Scientists who for the first time tracked an asteroid on a collision course with Earth, and watched as it exploded in the atmosphere, have now picked up some of the remnants on the ground.
The discovery and analysis of the meteorites, reported in Thursday’s issue of Nature, give scientists solid data on the composition of meteorites that originate from at least one type of asteroid, known as F-class.
Millions of asteroids, mostly small, whirl around the solar system, and over the years people have picked up tens of thousands of meteorites, the surviving rock fragments of asteroids that collide with Earth.
“But we don’t know where a single one of them comes from,” said Michael E. Zolensky, a cosmic mineralogist at the Johnson Space Center in Houston, during a NASA-sponsored news conference on Wednesday.
That changed when Petrus M. Jenniskens, a scientist at the SETI Institute in Mountain View, Calif., organized a search team to comb through a Sudan desert to look for pieces of an asteroid that had been spotted less than a day before it hit Earth last year.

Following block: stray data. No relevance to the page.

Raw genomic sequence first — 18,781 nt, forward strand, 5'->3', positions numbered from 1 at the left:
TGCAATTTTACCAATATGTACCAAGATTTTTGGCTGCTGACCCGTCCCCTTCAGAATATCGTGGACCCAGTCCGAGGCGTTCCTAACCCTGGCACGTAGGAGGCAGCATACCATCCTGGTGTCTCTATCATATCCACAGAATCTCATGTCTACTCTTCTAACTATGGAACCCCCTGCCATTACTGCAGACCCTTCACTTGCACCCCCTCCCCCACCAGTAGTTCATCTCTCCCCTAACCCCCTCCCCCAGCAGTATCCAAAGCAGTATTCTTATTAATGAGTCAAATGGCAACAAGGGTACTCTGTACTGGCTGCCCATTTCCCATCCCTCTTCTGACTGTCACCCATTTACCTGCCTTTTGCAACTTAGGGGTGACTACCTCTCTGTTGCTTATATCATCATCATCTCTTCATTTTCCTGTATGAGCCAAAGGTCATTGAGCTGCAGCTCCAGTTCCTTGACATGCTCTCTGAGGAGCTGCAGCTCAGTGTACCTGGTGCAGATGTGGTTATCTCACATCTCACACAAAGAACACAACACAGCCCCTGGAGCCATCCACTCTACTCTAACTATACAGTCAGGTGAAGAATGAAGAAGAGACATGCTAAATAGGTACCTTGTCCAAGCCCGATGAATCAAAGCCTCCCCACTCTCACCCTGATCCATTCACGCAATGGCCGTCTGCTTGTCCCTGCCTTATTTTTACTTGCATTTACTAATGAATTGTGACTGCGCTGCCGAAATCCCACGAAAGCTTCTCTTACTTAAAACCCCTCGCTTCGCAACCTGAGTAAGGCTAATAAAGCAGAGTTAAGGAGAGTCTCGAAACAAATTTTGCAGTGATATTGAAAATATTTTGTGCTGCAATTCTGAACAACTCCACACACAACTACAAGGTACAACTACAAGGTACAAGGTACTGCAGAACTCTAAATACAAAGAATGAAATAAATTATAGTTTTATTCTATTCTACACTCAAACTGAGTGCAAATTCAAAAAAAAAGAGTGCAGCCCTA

“For the first time, we can dot the line between the meteorite in our hands and the asteroid astronomers saw in space,” said Dr. Jenniskens, the lead author of the Nature paper.
image: Electron microscope images of the meteorite showed an unusual hodge-podge structure indicative of a type known as ureilites. Unusual even for ureilites, the meteorite was highly porous with cavities as seen in image “C,” shown at bottom left. The meteorite even contained tiny diamond crystals.
The 280 pieces, about 10 pounds in total, are of a rare type of meteorite known as ureilites. The hodgepodge of minerals in ureilites indicates they were heated up but not fully melted, suggesting that they were once part of a much larger asteroid that possessed planetlike geological processes.
Because ureilites are now linked to F-class asteroids, also rare, the hope is that scientists can now determine the history of asteroids, which contain some of the most primitive materials left over from the early solar system.
“It’s like the first step towards a Rosetta stone of understanding asteroids,” Dr. Zolensky said.